And so “The Cat in the Hat” used only 223 different words of near monastic simplicity, showing that one could achieve the sublime under absurd constraints. The Book Review, in a typically glowing response, called it “one of the most original and funniest of books for young readers,” adding, “Beginning readers and the parents who have been helping them through the dreary activities of Dick and Jane . . . are due for a happy surprise.”

Today, Sendak’s, Silverstein’s and Seuss’ books define what we’ve come to think of as children’s literature. Their new books are no exception. “Bumble-Ardy,” the first picture book Sendak has written and illustrated in 30 years (it is based on an animated segment that appeared on “Sesame Street” in 1971), tells the story of a rambunctious pig who has never had a birthday party. Naturally, the one he gives himself — absent caregiver! dirty stunts! guzzled brine! — devolves into a mess. “Every Thing on It,” the fourth volume of collected verse from Silverstein, who died in 1999, contains poems about snotty pasta (“Betty, Betty, / Sneezed in the spaghetti, / Made it icky and gooey and wetty”). And “The ­Bippolo Seed and Other Lost Stories,” a collection of Dr. Seuss stories that appeared previously only in magazines, features the kinds of nonsense that blend right in with the Stinky Cheese Man and SpongeBob SquarePants.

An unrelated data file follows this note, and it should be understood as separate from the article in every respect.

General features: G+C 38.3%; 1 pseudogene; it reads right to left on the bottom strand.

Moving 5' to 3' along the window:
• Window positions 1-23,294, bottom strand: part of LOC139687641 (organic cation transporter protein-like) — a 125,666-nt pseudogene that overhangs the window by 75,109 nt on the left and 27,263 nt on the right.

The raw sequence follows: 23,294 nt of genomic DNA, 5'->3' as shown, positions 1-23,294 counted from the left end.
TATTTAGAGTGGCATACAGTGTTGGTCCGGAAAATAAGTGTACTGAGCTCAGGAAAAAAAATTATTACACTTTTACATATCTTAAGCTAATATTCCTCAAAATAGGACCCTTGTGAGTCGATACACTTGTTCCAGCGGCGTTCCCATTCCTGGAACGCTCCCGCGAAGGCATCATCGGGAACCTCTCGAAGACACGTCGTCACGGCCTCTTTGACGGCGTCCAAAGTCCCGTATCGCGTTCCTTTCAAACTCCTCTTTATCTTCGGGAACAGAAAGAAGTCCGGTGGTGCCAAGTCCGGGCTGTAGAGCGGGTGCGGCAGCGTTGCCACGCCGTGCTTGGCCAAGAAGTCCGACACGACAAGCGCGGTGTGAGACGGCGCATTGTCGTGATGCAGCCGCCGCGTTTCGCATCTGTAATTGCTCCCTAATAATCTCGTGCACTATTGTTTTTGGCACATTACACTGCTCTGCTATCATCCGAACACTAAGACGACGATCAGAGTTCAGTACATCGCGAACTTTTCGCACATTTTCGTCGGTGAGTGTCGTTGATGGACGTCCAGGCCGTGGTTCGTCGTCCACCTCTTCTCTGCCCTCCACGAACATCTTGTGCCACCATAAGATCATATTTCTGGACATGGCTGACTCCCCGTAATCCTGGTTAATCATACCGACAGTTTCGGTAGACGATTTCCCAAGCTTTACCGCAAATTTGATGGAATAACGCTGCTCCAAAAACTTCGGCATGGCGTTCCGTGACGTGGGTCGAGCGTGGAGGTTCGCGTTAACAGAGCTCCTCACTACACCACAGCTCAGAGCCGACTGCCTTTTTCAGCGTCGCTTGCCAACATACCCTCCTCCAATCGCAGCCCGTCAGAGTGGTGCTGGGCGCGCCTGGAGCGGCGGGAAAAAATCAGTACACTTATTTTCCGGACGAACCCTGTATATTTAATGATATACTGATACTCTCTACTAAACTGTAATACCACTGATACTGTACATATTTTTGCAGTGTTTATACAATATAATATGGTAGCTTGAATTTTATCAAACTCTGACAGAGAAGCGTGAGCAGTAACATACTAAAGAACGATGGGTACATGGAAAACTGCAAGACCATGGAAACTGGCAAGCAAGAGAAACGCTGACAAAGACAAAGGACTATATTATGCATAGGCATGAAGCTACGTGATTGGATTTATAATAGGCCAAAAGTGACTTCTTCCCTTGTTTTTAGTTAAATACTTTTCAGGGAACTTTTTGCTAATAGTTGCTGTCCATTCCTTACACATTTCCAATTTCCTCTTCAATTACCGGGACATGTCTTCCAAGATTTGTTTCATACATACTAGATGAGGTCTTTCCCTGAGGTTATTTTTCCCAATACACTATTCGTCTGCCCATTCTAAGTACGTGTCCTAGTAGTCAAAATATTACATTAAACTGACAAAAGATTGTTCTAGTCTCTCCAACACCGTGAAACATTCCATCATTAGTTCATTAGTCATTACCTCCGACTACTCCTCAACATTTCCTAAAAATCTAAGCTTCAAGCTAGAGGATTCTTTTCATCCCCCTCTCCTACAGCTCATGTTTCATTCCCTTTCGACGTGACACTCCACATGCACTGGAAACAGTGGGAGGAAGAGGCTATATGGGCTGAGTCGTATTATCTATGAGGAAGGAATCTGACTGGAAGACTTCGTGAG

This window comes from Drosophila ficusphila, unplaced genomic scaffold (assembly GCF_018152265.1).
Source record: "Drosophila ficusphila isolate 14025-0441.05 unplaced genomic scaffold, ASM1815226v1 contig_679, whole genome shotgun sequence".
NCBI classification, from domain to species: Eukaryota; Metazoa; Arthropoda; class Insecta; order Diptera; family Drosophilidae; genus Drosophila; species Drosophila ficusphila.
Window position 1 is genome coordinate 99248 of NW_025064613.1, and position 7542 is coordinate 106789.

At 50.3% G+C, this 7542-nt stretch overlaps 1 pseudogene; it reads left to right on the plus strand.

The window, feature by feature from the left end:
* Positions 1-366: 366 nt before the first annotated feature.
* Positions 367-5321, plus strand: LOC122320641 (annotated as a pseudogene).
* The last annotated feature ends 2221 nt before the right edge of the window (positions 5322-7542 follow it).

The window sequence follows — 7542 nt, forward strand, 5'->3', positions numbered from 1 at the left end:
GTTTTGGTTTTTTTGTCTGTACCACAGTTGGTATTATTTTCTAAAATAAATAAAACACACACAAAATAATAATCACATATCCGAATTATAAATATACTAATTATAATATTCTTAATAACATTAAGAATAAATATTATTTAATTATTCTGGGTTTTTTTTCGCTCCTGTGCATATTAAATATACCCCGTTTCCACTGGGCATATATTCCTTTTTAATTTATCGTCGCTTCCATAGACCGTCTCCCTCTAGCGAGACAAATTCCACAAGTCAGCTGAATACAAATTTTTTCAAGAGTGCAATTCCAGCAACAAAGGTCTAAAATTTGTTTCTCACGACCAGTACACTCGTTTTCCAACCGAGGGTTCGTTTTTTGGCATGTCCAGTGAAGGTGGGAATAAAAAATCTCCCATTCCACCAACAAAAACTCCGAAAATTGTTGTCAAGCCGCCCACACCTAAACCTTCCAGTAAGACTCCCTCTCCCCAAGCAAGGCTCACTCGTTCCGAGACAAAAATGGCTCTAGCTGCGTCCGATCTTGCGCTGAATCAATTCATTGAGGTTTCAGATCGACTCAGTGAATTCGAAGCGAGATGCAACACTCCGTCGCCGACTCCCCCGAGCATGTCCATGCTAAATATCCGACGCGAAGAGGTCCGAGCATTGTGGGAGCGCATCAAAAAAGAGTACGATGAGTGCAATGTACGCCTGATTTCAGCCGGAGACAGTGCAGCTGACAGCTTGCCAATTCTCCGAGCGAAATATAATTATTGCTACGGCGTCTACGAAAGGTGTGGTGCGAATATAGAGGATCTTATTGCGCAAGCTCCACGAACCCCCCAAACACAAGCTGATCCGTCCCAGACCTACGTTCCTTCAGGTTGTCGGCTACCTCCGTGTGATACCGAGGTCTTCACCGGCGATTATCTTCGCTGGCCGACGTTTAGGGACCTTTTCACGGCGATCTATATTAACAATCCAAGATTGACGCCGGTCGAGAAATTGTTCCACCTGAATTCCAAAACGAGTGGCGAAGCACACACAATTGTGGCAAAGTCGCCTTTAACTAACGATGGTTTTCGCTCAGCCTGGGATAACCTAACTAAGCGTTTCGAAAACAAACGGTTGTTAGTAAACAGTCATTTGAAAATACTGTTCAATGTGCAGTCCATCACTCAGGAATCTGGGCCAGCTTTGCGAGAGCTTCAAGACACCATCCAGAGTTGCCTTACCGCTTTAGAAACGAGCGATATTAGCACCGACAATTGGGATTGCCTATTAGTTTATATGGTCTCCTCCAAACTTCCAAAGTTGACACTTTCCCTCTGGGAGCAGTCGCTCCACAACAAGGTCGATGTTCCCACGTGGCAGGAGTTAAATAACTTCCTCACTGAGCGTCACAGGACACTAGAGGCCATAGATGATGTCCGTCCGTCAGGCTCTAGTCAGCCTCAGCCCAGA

Books by Seuss, Sendak and Silverstein are now the classics we reach to when building our children’s libraries. They exemplify the traditions we defend. As Sendak put it at the end of our conversation, “Thank God we have grown up.”

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Studio 60 On The Sunset Strip



There are few television shows that I flat out love and there are even fewer writers for television that I respect, but Aaron Sorkin's work has always impressed me. Whether you like the guy's politics or not, he knows how to write a damn good show and with his normal director, Tommie Schlamme, they are unstoppable as far as I'm concerned.

Sorkin and Schlamme made their presence known with the 7-year-long series The West Wing, which turned what should have been incredibly dry political drama into absolutely compelling television. Once I finally watched a few episodes, I was hooked. I've probably seen every episode three times if not four or more. I own every season on DVD and frequently go back to certain episodes when the mood hits. The writing, like with Studio 60, is sharp, witty, on point, and at an intellectual level that jives with me. The writing of both shows doesn't assume that the viewing audience is stupid, which is the assumption I think most television programs make these days (see: reality tv).

(President Bartlett and Governor Ritchie Debate, The West Wing - Season 4)